Perelman School of Medicine, University of Pennsylvania, PA, USA
Tumor progression and metastasis is associated with the development of a range of microenvironmental stresses including hypoxia, nutrient limitation, and inflammation as well as intrinsic stresses, such as those imposed by oncogenic activation. When confronted with such stress, cells elicit adaptive pro-survival responses, including the integrated stress response (ISR). The ISR refers to a conserved and coordinated pathway comprised of four kinases that converge on phosphorylation of the eukaryotic translation initiation factor eIF2α. ISR activation via eIF2α phosphorylation conserves resources by downregulating global, cap-dependent translation while promoting translational upregulation of specific mRNAs via features in the 5’-untranslated region. The best-studied of these codes for the ATF4 transcription factor, which regulates expression of mRNAs involved in amino acid transport and biosynthesis, redox balance, angiogenesis and autophagy. Activation of the ISR has been reported in many human tumors including breast and prostate cancer, lymphomas, sarcomas, melanomas, etc.
In the first part of my talk, I will present some of our published work supporting a critical role of ATF4 in promoting tumor cell survival in the context of dysregulation of the proto-oncogene c-Myc. I will also outline an emerging role of ATF4 as a “rheostat” of Myc’s potent upregulation od translational activity and metabolic reprogramming, thereby enabling Myc-dependent tumorigenesis. Although the pro-tumorigenic role of the ISR in a tumor cell-intrinsic manner has been established, its role in cell-extrinsic processes remains unexplored. In the second part of my talk, I will present unpublished data from my lab, where using novel conditional knockout ATF4 mouse models, we show that global, or fibroblast (FB)-specific loss of host ATF4 results in abnormal tumor vascularization and a pronounced tumor growth delay in syngeneic melanoma and pancreatic tumor models. We find that loss of host ATF4 results in attenuation of cancer associated fibroblast (CAF) activation and that ATF4 directly regulates expression of the collagen genes as well as biosynthesis of glycine and proline, the major amino acids comprising collagen fibers.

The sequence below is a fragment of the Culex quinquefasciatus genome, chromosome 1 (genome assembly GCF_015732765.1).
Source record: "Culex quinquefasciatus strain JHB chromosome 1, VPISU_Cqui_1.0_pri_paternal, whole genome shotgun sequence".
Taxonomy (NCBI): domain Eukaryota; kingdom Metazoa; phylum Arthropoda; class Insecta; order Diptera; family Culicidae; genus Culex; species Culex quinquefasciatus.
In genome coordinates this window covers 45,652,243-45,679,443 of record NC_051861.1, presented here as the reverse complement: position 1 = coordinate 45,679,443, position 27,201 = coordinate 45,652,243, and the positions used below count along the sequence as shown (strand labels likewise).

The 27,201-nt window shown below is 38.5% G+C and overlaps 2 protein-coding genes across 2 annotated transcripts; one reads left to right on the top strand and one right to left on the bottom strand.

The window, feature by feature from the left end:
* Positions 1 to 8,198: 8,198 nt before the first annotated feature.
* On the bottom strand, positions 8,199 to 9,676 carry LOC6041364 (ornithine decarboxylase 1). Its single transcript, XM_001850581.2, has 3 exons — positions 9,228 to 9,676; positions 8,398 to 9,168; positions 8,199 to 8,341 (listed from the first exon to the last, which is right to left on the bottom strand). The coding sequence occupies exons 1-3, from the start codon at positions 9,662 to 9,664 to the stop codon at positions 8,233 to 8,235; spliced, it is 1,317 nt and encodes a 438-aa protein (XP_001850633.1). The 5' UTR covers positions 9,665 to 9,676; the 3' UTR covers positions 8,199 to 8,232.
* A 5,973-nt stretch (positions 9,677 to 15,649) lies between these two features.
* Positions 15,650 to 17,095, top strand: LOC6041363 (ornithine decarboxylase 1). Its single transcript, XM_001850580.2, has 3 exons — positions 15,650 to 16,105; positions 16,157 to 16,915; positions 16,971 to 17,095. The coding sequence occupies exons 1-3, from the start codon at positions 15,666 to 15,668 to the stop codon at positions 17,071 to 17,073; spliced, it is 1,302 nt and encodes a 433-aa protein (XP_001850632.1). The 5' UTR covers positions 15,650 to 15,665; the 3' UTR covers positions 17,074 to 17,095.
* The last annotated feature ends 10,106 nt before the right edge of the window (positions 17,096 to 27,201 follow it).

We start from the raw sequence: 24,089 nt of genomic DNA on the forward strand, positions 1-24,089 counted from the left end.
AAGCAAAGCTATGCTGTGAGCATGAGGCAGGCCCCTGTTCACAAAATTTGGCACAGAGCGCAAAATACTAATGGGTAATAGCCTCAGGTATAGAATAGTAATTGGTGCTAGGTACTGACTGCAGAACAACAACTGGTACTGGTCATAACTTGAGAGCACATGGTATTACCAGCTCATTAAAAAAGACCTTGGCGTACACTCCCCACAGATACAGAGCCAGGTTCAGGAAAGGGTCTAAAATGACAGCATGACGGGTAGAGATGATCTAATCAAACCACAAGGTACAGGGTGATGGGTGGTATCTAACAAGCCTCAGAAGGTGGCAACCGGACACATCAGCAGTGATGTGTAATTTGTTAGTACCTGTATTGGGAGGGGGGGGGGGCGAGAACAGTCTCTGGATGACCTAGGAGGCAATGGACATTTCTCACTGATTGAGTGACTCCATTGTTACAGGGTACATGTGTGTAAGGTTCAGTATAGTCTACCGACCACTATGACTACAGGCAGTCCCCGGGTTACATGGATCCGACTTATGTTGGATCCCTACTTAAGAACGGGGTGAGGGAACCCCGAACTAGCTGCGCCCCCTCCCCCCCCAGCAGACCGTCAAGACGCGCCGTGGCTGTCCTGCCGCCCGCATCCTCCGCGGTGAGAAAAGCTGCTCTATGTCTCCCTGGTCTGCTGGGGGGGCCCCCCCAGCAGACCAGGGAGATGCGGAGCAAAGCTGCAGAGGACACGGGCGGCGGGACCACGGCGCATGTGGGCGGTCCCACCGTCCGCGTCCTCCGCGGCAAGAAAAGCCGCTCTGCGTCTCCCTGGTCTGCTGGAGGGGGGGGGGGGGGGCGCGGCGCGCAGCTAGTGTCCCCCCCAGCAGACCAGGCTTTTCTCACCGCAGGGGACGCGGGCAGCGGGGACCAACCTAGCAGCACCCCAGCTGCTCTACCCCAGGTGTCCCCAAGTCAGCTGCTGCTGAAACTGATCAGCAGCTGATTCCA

Together, the tumor-intrinsic and -extrinsic roles of the ISR in cancer progression and metastasis make a strong case for targeting components of these pathways as effective anti-tumor strategies.
Hosted by Cristina Muñoz-Pinedo
Dr. Koumenis was born in Nicosia, Cyprus. He received his B.S degree in Pharmacy (with honors) from the Aristotle University of Thessaloniki, Greece in 1989 and his Ph.D. degree in Biochemistry from the University of Houston, TX, USA, in 1994. He then trained as a podstdoctoral fellow in Radiation and Tumor Biology at Stanford University. His first faculty appointment was at Wake Forest University School of Medicine where he was Assistant Professor from 1999 to 2006. He then moved to the University of Pennsylvania (UPenn) in Philadelphia, PA, USA, as Associate Professor. He is currently the Richard Chamberlain Endowed Professor and Vice-Chair for Research, in the Department of Radiation Oncology at UPenn’s Perelman School of Medicine. His scientific research interests include the study of the role of the tumor microenvironment on tumor progression, metastasis and resistance to therapy. He and his team are also engaged in the development of novel radiation toxicity mouse models and the testing of new radiation technologies and modalities such as FLASH radiotherapy. He is currently the Principal Investigator or co-PI on multiple research and training grants from the National Institutes of Health (NIH) and he has published over 120 manuscripts in high-impact journals. He currently serves as a standing member on NIH grant review committees and is a member of the Radiation and Medicine Working Group steering committee of the American Association for Cancer Research. Since 2018, Dr. Koumenis also serves as the Associate Director for Translational Research of the Abramson Comprehensive Cancer Center at the University of Pennsylvania. Over his career Dr. Koumenis has been the advisor of 10 PhD Doctoral students and 7 MS graduate students, some of which currently hold faculty positions in major research institutions or are principal scientists in industry.